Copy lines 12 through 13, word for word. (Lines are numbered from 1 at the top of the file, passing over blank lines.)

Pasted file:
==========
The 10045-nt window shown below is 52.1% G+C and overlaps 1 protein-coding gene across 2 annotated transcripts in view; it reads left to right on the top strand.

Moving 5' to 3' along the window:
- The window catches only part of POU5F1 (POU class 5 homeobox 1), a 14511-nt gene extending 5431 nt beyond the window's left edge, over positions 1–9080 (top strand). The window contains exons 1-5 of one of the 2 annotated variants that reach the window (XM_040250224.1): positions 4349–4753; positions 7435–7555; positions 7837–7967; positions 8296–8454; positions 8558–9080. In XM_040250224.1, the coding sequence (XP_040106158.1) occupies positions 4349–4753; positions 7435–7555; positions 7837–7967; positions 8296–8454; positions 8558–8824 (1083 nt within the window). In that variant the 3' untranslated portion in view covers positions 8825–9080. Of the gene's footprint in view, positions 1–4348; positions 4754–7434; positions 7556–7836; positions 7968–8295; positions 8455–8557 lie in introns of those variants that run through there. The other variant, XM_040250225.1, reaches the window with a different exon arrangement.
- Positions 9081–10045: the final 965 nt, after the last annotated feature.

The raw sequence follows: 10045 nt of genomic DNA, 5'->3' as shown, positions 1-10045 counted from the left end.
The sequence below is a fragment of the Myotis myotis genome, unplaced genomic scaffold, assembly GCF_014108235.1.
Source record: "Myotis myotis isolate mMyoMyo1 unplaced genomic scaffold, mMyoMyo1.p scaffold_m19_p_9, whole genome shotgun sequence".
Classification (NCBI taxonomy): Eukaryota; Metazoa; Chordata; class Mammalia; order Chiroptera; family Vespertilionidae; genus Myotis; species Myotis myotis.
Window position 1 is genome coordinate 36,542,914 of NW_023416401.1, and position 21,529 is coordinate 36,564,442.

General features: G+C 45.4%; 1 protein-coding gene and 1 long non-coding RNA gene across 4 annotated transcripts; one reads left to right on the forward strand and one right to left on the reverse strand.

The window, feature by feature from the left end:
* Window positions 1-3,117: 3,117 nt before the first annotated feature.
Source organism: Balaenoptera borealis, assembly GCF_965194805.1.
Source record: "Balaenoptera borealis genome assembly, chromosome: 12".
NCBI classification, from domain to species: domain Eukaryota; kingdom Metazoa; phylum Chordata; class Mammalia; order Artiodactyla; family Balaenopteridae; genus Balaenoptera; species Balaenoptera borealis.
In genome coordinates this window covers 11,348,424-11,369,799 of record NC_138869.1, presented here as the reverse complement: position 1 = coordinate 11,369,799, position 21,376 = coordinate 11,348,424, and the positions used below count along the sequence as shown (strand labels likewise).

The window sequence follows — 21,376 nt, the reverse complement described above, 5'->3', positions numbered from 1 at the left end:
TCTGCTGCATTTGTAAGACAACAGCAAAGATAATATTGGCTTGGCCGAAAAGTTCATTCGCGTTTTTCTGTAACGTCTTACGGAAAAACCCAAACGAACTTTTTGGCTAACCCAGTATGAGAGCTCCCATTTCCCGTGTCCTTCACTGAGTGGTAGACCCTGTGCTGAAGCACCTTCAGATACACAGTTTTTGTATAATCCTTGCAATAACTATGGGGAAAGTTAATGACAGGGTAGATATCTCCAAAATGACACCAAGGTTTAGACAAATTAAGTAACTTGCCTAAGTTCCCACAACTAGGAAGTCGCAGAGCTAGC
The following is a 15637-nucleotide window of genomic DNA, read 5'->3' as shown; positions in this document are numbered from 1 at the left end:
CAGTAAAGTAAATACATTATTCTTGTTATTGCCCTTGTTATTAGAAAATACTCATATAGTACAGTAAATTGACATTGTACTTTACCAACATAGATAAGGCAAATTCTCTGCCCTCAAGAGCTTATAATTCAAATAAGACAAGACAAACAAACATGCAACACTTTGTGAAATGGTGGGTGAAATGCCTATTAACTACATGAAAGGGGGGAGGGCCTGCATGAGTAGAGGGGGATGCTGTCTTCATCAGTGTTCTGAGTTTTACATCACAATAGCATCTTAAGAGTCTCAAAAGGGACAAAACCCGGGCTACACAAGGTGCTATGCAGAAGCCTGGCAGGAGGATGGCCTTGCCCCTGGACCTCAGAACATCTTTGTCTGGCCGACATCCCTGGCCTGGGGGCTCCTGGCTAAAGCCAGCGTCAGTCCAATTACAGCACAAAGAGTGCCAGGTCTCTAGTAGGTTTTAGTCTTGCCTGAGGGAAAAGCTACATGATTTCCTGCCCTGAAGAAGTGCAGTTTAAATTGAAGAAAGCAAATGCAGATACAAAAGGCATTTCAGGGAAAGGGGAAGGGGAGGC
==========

* Window positions 1-3,117: 3,117 nt before the first annotated feature.
Source organism: Balaenoptera borealis, assembly GCF_965194805.1.